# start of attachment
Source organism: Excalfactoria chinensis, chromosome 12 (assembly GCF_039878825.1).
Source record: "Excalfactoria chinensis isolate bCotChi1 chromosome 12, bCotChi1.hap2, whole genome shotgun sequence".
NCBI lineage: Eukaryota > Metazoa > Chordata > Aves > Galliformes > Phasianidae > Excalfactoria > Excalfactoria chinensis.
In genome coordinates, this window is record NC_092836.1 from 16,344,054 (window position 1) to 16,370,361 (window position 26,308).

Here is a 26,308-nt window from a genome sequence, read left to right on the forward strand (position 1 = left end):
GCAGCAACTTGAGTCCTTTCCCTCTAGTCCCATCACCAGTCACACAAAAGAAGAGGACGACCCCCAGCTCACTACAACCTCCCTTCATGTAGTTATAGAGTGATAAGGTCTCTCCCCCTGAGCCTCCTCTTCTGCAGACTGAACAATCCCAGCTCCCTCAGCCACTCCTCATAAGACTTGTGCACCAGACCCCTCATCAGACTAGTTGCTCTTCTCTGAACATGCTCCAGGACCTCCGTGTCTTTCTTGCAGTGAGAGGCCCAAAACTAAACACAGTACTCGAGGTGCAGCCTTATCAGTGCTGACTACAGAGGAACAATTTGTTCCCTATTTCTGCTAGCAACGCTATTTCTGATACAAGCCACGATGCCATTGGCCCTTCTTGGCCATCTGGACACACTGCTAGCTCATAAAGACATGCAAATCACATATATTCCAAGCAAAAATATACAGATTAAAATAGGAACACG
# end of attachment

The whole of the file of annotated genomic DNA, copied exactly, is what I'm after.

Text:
Source organism: Excalfactoria chinensis, chromosome 12 (assembly GCF_039878825.1).
Source record: "Excalfactoria chinensis isolate bCotChi1 chromosome 12, bCotChi1.hap2, whole genome shotgun sequence".
NCBI lineage: Eukaryota > Metazoa > Chordata > Aves > Galliformes > Phasianidae > Excalfactoria > Excalfactoria chinensis.
In genome coordinates, this window is record NC_092836.1 from 16,344,054 (window position 1) to 16,370,361 (window position 26,308).

Here is a 26,308-nt window from a genome sequence, read left to right on the forward strand (position 1 = left end):
GCAGCAACTTGAGTCCTTTCCCTCTAGTCCCATCACCAGTCACACAAAAGAAGAGGACGACCCCCAGCTCACTACAACCTCCCTTCATGTAGTTATAGAGTGATAAGGTCTCTCCCCCTGAGCCTCCTCTTCTGCAGACTGAACAATCCCAGCTCCCTCAGCCACTCCTCATAAGACTTGTGCACCAGACCCCTCATCAGACTAGTTGCTCTTCTCTGAACATGCTCCAGGACCTCCGTGTCTTTCTTGCAGTGAGAGGCCCAAAACTAAACACAGTACTCGAGGTGCAGCCTTATCAGTGCTGACTACAGAGGAACAATTTGTTCCCTATTTCTGCTAGCAACGCTATTTCTGATACAAGCCACGATGCCATTGGCCCTTCTTGGCCATCTGGACACACTGCTAGCTCATAAAGACATGCAAATCACATATATTCCAAGCAAAAATATACAGATTAAAATAGGAACACG